NEPHROTIC SYNDROME absin. acetan. acon. adon. agar. alco. ALL-C. all-s. allox. aloe alum-p. alum. alumn. am-be. Am-c. am-caust. ampe-qu. ampe-tr. ant-c. Ant-t. antip. aphis APIS apoc. aran. arg-met. Arg-n. arist-cl. arn. Ars-i. ars-s-f. ARS. Asc-c. aspar. astac. aur-ar. aur-i. Aur-m-n. AUR-M. aur-s. Aur. bamb-a. bapt. bar-act. bell. Berb. bism. bor-ac. borx. Brach. bry. cain. calad. CALC-AR. calc-f. calc-i. calc-p. Calc. Cann-s. cann-xyz. Canth. Carb-ac. carb-v. Carbn-s. carc. caul. cean. CHEL. Chim. Chin. Chinin-ar. chinin-s. Chion. chir-fl. chlol. chol. chr-ac. cinnb. clem. cob. coc-c. coch. COLCH. Coloc. com. con. conv. cop. cortiso. Crot-c. crot-h. crot-t. cub. cupr-act. cupr-ar. cupr-s. Cupr. Dig. digin. diph-t-tpt. Dulc. equis-h. euon-a. Euon. euonin. Eup-pur. faec. Ferr-ar. ferr-i. Ferr-m. ferr-p. ferr-pic. Ferr. Form. fuch. Gels. GLON. Graph. guat. HELL. helo. Helon. Hep. Hippoz. Hydr. Iod. iris jab. jatr-c. juni-c. kali-ar. Kali-bi. kali-br. Kali-c. Kali-chl. Kali-i. kali-m. kali-n. kali-p. kali-s. Kalm. kiss. kreos. lac-ac. lac-d. lac-v. LACH. lat-h. lat-m. laur. Lec. Leptos-ih. liat. lina. lith-c. lon-x. loxo-lae. LYC. lycps-v. mag-m. mang-act. Med. mela. melal-alt. merc-c. Merc-cy. merc-d. merc-i-r. Merc. methyl. mez. morph. mur-ac. myric. naphtin. Nat-ar. Nat-c. nat-f. nat-hchls. Nat-m. NAT-P. Nat-s. nat-sal. nat-sil. Nit-ac. nux-v. oci. oena. ol-j. ol-sant. op. osm-ac. osm. ourl. PAR. Pareir. perh-mal. Petr. PH-AC. phase-xyz. phase. Phos. Phyt. Pic-ac. pilo. pip-m. pitu-p. Plb-c. PLB. polyg-h. positr. Psor. puls. Pyrog. rad-br. rad-met. raph. rauw. rhus-a. rhus-t. ric. rumx. Sabin. sal-ac. samb-c. saroth. Sars. scarl. scop. Sec. SEL. senec. SENEG. SEP. Ser-ang. sil. sin-a. sol-t-ae. Solid. spartin-s. SPONG. squil. stann. stigm. still. Stroph-h. strych-g. succ-ac. sul-ac. sul-i. sulfon. Sulph. Sumb. Syc. syph. tab. Tarax. tarent. tax. Ter. thal-xyz. thuj. thymol. thyr. Thyreotr. tritic-vg. tub-m. tub. ur-ac. uran-met. Uran-n. urea vac. valer. Vanad. vanil. ven-m. verat-v. verat. vesi. visc. yohim. zinc-p. zinc. zing.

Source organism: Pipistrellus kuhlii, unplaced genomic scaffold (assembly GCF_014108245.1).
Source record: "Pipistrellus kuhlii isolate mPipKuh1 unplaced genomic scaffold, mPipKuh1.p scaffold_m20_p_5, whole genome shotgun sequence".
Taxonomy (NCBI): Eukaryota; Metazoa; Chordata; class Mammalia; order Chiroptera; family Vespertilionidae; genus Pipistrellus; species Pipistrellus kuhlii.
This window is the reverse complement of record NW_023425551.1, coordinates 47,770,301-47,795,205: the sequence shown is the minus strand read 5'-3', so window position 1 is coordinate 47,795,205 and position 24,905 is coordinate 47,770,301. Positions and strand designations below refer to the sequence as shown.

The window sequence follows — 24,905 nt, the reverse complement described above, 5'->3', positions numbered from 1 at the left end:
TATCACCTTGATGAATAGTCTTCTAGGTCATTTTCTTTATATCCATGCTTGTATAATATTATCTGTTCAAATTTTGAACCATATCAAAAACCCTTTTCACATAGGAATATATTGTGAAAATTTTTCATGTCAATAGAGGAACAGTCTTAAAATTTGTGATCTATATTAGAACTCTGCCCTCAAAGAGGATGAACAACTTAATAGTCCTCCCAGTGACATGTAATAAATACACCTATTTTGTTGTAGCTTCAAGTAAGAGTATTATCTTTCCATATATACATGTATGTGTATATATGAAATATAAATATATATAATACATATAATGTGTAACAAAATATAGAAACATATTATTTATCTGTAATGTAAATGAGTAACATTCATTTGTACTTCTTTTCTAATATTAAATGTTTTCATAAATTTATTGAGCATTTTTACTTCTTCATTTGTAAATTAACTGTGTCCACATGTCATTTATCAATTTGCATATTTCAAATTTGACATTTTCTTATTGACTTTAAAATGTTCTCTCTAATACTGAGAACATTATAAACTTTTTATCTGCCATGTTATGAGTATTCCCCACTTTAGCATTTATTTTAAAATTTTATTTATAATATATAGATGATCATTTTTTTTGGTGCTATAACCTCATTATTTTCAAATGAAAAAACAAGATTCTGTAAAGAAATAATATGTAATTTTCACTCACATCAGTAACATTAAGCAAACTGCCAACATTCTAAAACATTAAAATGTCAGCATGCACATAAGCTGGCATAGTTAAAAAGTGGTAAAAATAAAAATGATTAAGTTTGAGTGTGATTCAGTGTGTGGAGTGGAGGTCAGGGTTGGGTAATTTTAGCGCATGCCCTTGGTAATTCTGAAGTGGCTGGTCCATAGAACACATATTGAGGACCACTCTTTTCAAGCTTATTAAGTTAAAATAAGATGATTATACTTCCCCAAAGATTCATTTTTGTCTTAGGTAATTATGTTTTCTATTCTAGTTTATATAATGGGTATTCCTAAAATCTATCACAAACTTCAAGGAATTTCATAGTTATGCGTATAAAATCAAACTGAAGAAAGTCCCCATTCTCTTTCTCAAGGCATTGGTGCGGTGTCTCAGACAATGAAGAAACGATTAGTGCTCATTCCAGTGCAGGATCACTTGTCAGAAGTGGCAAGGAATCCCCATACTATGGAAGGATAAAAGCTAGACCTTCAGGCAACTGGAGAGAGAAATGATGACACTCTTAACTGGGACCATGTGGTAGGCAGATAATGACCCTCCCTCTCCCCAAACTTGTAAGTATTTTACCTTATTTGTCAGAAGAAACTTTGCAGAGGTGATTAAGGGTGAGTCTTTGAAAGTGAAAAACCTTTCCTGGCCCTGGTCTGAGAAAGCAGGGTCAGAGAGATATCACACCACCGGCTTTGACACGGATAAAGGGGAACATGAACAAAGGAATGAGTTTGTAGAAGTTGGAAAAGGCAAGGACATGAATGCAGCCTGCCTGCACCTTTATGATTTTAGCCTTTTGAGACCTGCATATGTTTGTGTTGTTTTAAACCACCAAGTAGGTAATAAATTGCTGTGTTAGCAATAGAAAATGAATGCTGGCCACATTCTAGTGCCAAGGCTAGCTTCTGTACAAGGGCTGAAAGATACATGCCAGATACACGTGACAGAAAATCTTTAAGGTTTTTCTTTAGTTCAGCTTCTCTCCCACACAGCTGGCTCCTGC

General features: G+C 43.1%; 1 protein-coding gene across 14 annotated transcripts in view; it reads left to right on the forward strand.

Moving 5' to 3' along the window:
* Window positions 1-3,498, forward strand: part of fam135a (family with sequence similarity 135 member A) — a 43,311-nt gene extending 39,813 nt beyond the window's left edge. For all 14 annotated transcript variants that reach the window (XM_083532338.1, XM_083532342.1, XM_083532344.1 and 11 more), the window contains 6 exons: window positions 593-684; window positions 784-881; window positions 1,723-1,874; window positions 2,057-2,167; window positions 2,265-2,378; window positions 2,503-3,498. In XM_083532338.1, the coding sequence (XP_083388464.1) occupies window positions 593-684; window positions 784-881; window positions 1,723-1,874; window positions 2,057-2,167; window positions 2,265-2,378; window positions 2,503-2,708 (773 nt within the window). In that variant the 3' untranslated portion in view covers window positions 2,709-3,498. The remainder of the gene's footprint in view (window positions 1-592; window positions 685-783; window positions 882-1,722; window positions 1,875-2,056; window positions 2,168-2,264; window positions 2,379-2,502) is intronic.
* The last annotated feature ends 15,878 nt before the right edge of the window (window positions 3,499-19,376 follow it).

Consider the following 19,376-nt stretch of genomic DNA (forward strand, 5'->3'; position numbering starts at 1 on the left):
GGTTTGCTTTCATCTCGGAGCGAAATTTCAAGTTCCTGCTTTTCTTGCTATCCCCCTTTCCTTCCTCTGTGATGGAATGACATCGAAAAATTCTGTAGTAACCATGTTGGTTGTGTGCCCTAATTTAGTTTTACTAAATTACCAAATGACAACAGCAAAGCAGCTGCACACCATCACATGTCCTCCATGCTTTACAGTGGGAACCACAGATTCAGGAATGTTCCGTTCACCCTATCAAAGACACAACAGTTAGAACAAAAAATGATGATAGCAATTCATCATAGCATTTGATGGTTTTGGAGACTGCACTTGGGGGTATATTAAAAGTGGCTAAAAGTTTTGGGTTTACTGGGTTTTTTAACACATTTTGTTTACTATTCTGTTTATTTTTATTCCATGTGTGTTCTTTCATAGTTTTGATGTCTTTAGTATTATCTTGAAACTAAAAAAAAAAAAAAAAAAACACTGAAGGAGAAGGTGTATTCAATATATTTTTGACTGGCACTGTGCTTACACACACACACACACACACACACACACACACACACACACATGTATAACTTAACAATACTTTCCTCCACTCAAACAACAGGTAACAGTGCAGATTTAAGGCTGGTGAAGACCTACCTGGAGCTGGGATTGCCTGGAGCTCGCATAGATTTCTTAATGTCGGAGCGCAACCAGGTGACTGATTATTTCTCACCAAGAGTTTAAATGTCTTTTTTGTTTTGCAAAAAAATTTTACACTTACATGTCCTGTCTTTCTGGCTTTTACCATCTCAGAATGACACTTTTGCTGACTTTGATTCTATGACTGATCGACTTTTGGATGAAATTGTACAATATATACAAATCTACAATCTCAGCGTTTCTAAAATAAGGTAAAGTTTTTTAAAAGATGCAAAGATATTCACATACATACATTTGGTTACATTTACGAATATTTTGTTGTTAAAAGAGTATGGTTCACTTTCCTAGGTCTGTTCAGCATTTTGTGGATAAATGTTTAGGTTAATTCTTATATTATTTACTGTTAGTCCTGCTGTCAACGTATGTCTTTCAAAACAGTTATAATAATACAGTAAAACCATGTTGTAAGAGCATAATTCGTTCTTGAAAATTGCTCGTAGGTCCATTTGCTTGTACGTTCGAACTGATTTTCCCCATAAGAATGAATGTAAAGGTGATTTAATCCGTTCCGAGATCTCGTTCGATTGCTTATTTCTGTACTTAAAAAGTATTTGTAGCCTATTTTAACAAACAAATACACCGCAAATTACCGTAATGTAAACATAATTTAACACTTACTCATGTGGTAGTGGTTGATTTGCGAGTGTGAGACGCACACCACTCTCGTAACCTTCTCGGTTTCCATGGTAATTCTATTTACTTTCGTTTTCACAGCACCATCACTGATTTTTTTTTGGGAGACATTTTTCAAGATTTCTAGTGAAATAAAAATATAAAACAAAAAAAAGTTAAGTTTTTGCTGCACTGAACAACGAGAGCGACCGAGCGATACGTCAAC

KIDNEYS - INFLAMMATION - Glomeruli – membranoproliferative phos.

GENERALS - KIMMELSTIEL-WILSON syndrome apoc. eup-pur. jab. kiss. lyc. lycps-v. med. morph. phase. phos. pic-ac. rhus-a. sal-ac. saroth. sulph.

GENERALS - DROPSY - external dropsy - albuminuria; with apis apoc. AUR-M. Chin. Eup-pur. Helon. Hep.

URINE – ALBUMINOUS absin. acetan. acon. adon. alco. all-c. all-s. allox. alum-p. alum. alumn. am-be. Am-c. am-caust. ant-c. Ant-t. antip. APIS apoc. arg-met. Arg-n. arist-cl. Ars-i. ars-s-f. ARS. astac. aur-ar. aur-i. Aur-m-n. AUR-M. aur-s. Aur. bapt. bell. berb. bism. borx. Brach. bry. cain. CALC-AR. calc-i. calc-p. Calc. Cann-s. cann-xyz. Canth. Carb-ac. Carb-v. Carbn-s. carc. caul. chel. Chim. Chin. Chinin-ar. chinin-s. chir-fl. chlol. cinnb. cob. coc-c. coch. Colch. conv. cop. cortiso. Crot-c. Crot-h. cub. cupr-act. cupr-ar. cupr-s. Cupr. Dig. diph-t-tpt. Dulc. equis-h. euon-a. Euon. euonin. eup-pur. faec. Ferr-ar. Ferr-i. Ferr-m. ferr-p. ferr-pic. Ferr. form. fuch. Gels. GLON. HELL. helo. Helon. Hep. Hippoz. Iod. kali-ar. Kali-bi. kali-br. Kali-c. Kali-chl. Kali-i. kali-m. kali-n. kali-p. kali-s. Kalm. kiss. kreos. LAC-D. lac-v. Lach. lat-h. lat-m. lec. Leptos-ih. lith-c. lon-x. loxo-lae. LYC. lycps-v. mag-m. mang-act. med. mela. MERC-C. Merc-cy. Merc-i-r. Merc. methyl. mez. morph. mur-ac. myric. naphtin. NAT-AR. NAT-C. nat-f. nat-hchls. Nat-m. NAT-P. Nat-s. nat-sal. Nit-ac. nux-v. oci. oena. ol-j. ol-sant. op. osm-ac. osm. ourl. Petr. PH-AC. phase-xyz. Phos. Phyt. Pic-ac. pilo. pip-m. pitu-p. Plb-c. PLB. polyg-h. puls. Pyrog. rad-br. rad-met. RHUS-T. ric. Sabin. sal-ac. samb-c. sars. scarl. Sec. Ser-ang. sil. solid. spartin-s. squil. stann. stigm. Stroph-h. strych-g. sul-ac. sul-i. sulfon. Sulph. Syc. tab. Tarent. tax. TER. thal-xyz. thuj. thymol. thyr. tub-m. tub. uran-met. Uran-n. urea vac. valer. vanad. vesi. visc. zinc-p. zinc. zing.